Tuesday, May 28, 2013

Top Ten Wednesdays (TTW) - Covers

I have bought books that I thought would be exciting as their covers suggested an interesting story, love, mystery, or simply something new. In most cases, fortunately, I ended up liking the book and more recently using it as part of my home d├ęcor. 

All of us grew up hearing the phrase never judge a book by its cover. Today, however, for the first top ten Wednesday I would like to do something similar to that: judge the book cover. Here I would like to share with you the ten covers that I personally like the most. The criteria for selection is purely personal based on the emotions that surfaced when I saw or bought the specific book. How about you? What are the book covers that moved you? I’d love to know.

1.Life of Pi – Illustrated version

First, I liked the tiger and the majesty that conveyed in the illustration. The image of such great animal made me think of the Indian subcontinent. I imagined a story involving the tiger, placed in India or somewhere in that region, and of someone having to tame the tiger. Farfetched?

2.Harry Potter Half-Blood Prince
I am a big fan of all Harry Potter books. When I saw the cover of this book I expected that Dumbledore, the older man in the picture, would show Harry some important memories in the Pensieve (artifact owned by Dumbledore that allowed seeing and be transported to someone’s past experiences) that could provide some clues as to who the half-blood prince was. What could be more exciting than being able to relive someone’s memories?

3.American Dervish

When I saw the boy in this cover I immediately thought of a story about immigrants. He seemed to me lonely, lost, with a past that was important to him, and faced with the difficult task of inevitably having to move forward. Part memoir part introspection?

The woman in this picture belongs to a different era, to a time when the only color in pictures was sepia. She is alone and not shy to look at the camera. This woman appeared strong and used to receive attention. I inevitably expected the story of a woman too advanced for her time as well as the recollection of more simple times when the only options for a picture were black and white or sepia.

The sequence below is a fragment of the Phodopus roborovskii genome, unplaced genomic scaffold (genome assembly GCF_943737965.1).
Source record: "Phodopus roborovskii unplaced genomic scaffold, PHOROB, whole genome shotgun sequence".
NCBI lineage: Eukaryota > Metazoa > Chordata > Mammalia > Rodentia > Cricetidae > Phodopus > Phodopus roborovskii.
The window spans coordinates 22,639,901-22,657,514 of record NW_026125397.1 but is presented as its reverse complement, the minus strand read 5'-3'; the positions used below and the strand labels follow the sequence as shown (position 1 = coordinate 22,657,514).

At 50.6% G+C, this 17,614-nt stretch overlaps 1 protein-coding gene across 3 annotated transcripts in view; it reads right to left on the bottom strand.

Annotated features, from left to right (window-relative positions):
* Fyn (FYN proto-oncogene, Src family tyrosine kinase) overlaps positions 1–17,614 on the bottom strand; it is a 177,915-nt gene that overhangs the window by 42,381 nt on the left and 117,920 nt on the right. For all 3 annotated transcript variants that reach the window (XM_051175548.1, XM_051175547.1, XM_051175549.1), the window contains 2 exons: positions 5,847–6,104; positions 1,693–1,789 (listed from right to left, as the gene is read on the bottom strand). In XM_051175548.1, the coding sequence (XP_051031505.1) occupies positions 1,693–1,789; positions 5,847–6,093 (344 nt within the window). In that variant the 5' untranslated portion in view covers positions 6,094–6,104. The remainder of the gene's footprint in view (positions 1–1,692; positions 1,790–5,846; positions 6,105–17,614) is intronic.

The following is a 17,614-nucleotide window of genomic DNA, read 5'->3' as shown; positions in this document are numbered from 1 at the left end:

As I saw the cover of this book I was ready to be immersed in a story in an exotic place with a woman as the main character. Her eyes look sad but determined, which made suppose a novel involving hardship, endurance, and huge amounts of determination. The quest for freedom?

The picture in this cover struck me as very powerful. The boy is utterly alone next to a woman (his mother?) who is completely out of this world. I expected a story about abandonment, neglect, and loneliness. Could it be that the woman who was supposed to take care of him was physically somewhere else? Or was it mentally?

When I saw the cover of this book I contemplated a memoir. The little girl in the cover is looking at the three adults in the back – two of them may be her parents. It is an interrogative look, which being part of the young woman’s thoughts, may reflect a series of past events that just happened in a time when she was able to understand that something was going on but not old enough to see the full picture.

Looking at the landscape of this cover, I cannot help but feel totally alone. Not much is as sad as the sight of a beach on a stormy day. My expectation from the cover was that this was a sad story although not a desperate one – somehow the picture conveys a ray of hope or at least acceptance. The path that seems to go from the observer to the sea made me consider an intimate narration.

This cover has to be closely observed. Just as an enchantress, there is an air of mystery and exoticism. By the shape of the woman’s arms I expected a story placed in the Middle East, or at least involving Arabs. The cover does not show her entire body, which made think of a life interrupted.


When I saw the monk in the cover of this book, giving his back to the observer, I thought about renunciation and the start of a new path. Although we cannot see his face there is an implicit invitation to follow him. The halo around his head made me presume that there could be something better ahead, something even divine waiting for him and me, if I dared to go along.

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